Went to a neighboring State just 2 weeks ago with my trainer to look at dogs. (they're adding another K9 Unit to his department) and the PH1 dogs were $3000-5000. Untitled, untrained started at $2500.

There were some diamonds in the rough there; that's for sure! ::drooling::
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  #11  
Old 03-25-2001, 09:08 PM
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Quote:
Originally posted by Dei:
...and the GSD's preeminence in the police and armed forces is becoming increasingly shaky...it takes a lot to make this person admit this

Short of breeders banding together to seriously breed dogs for police and military work, I'm hard put to see how the trend will change.

Well, the thing is that (and I've said this before), the finest German Shepherd Dogs are found, not in Germany, but in the Republic of Czechoslovakia. Although originally from Germany, the breeding of show conformation GSDs have taken a priority over working abilities, so the German Police and the military have shown their displeased by importing dogs from Czech Republics.

As far as Belgian Malinois and Dutch Shepherds from proven working lines with intense drives are concerned, they are found in abundance in Belgium, France, Holland, etc. and even the U.S.A.. As you can infer, the supply of "standard" military dogs is far from short ;)
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  #12  
Old 03-25-2001, 09:41 PM
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In speaking with a German K9 officer, and in training with K9 officers here (and DOC guys), it's been brought up over and again that the reason Rotts are not used is multi-fold, but one of the primary reasons is the damage done in any given bite. Rotts do more damage than GSDs and leave "excessive force" doors wide open to the "victims." Also, they are mentally slower to mature and take longer to train (this is all that I've been told........never trained a GSD myself).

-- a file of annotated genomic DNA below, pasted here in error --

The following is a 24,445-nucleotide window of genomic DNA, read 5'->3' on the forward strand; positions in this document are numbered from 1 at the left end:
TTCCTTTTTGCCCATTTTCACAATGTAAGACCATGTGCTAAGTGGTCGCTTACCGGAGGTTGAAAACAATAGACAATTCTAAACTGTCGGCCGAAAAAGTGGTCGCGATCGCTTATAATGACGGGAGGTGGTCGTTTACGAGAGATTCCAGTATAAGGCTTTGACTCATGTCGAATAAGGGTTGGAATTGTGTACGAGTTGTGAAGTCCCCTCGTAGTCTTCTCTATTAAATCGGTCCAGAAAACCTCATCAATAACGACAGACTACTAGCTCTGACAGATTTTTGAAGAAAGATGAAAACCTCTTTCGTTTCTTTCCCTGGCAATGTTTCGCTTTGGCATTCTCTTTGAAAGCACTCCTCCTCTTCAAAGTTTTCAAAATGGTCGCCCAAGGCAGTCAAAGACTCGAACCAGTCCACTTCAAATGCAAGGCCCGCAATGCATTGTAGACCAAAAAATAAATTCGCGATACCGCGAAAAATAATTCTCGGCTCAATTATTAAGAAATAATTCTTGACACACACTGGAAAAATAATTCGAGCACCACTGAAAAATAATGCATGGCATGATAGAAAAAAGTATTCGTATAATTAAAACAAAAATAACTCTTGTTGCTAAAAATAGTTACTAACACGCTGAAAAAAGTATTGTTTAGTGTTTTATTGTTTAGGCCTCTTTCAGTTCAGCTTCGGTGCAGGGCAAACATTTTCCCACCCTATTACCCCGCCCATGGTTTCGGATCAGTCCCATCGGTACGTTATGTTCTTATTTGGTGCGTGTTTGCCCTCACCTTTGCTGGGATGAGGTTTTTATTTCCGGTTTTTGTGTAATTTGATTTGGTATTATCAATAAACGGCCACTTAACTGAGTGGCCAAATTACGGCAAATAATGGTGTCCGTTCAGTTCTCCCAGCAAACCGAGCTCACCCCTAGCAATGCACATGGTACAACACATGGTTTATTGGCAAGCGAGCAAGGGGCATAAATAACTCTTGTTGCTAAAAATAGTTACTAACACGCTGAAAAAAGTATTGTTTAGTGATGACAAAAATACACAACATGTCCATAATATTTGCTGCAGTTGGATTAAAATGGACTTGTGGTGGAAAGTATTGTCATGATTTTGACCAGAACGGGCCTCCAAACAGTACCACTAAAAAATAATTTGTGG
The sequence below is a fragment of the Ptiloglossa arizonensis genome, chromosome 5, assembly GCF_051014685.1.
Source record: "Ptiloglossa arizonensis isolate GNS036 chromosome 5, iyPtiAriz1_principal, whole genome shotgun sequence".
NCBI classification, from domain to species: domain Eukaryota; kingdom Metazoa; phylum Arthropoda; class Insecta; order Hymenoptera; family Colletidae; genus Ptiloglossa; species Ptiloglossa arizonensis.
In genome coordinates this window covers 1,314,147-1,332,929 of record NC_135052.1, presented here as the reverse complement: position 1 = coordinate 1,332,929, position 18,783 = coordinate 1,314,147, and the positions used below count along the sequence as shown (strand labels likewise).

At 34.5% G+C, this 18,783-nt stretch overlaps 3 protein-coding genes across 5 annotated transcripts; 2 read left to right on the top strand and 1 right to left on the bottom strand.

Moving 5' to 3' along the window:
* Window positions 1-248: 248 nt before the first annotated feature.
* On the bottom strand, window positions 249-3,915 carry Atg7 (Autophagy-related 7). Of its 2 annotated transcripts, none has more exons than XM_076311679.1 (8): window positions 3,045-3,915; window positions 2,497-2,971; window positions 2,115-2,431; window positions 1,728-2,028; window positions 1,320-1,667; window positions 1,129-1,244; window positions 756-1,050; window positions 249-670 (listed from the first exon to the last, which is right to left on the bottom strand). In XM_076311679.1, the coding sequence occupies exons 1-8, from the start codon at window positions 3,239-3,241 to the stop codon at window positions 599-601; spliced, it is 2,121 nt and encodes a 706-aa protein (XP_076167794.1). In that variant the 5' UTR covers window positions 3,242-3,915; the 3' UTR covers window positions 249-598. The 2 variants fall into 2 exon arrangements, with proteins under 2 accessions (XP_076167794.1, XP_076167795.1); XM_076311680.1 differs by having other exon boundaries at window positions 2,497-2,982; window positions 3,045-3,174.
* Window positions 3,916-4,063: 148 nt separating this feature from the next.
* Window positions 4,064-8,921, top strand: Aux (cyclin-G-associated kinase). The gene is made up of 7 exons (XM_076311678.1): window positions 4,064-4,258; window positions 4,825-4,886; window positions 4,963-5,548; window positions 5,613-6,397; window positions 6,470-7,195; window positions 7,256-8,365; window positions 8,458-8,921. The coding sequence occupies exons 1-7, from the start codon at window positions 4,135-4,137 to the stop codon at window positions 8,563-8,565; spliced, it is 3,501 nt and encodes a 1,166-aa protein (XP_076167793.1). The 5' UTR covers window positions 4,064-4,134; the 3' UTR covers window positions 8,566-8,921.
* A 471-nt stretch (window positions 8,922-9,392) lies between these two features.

I was told that Rotts are not allowed on the police forces in Germany.
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  #13  
Old 03-26-2001, 12:18 AM
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BostonRotts is right in that a lot of police forces do steer away from Rotts due to their overall and bite power and the damage they do.

German,

I have in recent weeks worked a lot of DDR and Czech blood lined GSD and there is no denying their working ability and it is little suprise many police forces are taking dogs from these lines. Whilst I am sure that there are Working GSD kennels still in Germany they certainly do seem to be getting fewer.

Mick.
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  #14  
Old 03-26-2001, 12:59 AM
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Sadly Mick...it is so :(

Fortunately; my kennel of choice (Karthago) still places; and will forever place absolute sound working ability their number one priority in their breedings.

You WILL pay for that though! I'd rather save the $$ for another year and bring another Karthago dog in; than spend it on a lesser dog.
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  #15  
Old 03-26-2001, 01:12 AM
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Quote:
Originally posted by WorkinDogz:
I'd rather save the $$ for another year and bring another Karthago dog in; than spend it on a lesser dog.
I too would rather spend more to get the quality that I want. If it cost $2500-$5000 then so be it. I thought of Kathago when I wrote this. One of the last bastions of the Working German GSD.

Mick.